Thus, it should not have been a surprise when I finally started to use my voice at home and I encountered resistance to it.
“Why are you acting like this? Why are you so argumentative, like you’re a teenager? You were so quiet and good when you were an actual teenager; you used to accept our word. And now that you’ve lived away from home, you’ve changed!” – my mother exclaimed in frustration to me this summer, when I heatedly contested something my parents had said. Essentially, she wanted me to stay quiet, even when they were wrong.
When my mother uttered those words, I had lived away from home for nearly ten years since starting college when I was 18 years old, with transitional stints staying with my parents during school breaks and unemployment periods. I had lived in El Salvador for nearly two years serving in the Peace Corps in my mid-twenties; then in rural, upstate New York to attend graduate school at Cornell, where I stayed for another two years; and I had lived and worked in India during the most recent summer. In between, I had traveled extensively. To say I had changed was accurate, if not an understatement. I had been in diverse environments with different histories and cultures; I had learned to find comfort in discomfort; and I had been immersed in places that were marred by global inequality, poverty, and violence. My worldview had broadened; my understanding of injustice and inequality had deepened; and my intellectual capacity for critical thinking had been heightened. But my parents, living in suburban California, worn down by years of hard immigrant life, and from a rigidly socially conservative era, had not kept up with my metamorphosis. They continued to treat me as their youngest daughter, a girl whose opinion was inconsequential, one who didn’t own her voice.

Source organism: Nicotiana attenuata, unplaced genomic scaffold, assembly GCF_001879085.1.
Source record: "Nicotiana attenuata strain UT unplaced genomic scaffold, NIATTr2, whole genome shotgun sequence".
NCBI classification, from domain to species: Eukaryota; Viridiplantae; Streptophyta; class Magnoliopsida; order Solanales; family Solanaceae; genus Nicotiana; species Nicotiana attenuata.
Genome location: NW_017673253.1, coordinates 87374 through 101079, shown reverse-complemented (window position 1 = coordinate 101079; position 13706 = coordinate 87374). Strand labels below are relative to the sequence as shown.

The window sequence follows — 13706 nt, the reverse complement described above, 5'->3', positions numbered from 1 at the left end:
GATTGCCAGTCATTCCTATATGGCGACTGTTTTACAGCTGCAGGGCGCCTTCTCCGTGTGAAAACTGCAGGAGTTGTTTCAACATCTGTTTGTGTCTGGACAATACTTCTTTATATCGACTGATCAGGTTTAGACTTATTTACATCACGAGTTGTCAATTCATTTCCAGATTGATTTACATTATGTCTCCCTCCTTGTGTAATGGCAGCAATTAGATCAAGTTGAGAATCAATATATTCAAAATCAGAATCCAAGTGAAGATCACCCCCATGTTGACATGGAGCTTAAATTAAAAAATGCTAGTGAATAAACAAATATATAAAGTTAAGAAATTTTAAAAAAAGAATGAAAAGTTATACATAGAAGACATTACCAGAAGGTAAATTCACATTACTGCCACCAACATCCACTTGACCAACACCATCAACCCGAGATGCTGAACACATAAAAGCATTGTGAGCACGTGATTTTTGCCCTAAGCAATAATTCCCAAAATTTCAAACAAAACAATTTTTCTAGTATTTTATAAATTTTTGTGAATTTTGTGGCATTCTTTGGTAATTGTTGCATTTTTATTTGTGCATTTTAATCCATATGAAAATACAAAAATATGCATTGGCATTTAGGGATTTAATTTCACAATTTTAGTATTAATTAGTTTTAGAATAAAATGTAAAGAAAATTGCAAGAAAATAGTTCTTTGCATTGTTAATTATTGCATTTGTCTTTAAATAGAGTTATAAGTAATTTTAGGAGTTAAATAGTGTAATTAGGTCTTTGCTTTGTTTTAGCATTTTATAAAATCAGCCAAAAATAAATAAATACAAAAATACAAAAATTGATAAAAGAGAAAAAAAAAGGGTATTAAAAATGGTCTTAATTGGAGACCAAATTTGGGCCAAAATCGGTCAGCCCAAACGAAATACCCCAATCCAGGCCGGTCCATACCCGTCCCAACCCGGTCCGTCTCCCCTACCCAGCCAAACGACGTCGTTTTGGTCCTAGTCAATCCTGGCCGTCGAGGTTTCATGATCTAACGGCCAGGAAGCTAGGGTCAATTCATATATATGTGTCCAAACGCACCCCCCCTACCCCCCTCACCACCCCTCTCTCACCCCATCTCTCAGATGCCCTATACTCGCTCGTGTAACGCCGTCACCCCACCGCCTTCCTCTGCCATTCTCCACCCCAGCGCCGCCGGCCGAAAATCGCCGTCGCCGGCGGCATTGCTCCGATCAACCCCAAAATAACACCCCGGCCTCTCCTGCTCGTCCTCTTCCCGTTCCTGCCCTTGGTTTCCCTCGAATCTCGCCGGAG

Going to college and taking ethnic studies courses at UC San Diego was where I first started to find that voice, one that was able to articulate a growing critical consciousness. This (re)education made me feel truly validated and gave expression to how I had felt but had not had the vocabulary or knowledge to express. My parents were reticent about their past in post-war Korea and about their experiences as immigrants in the U.S. Silence permeated and filled the crevices of our small apartment with all the unspoken han*** of our family’s and people’s history and experiences.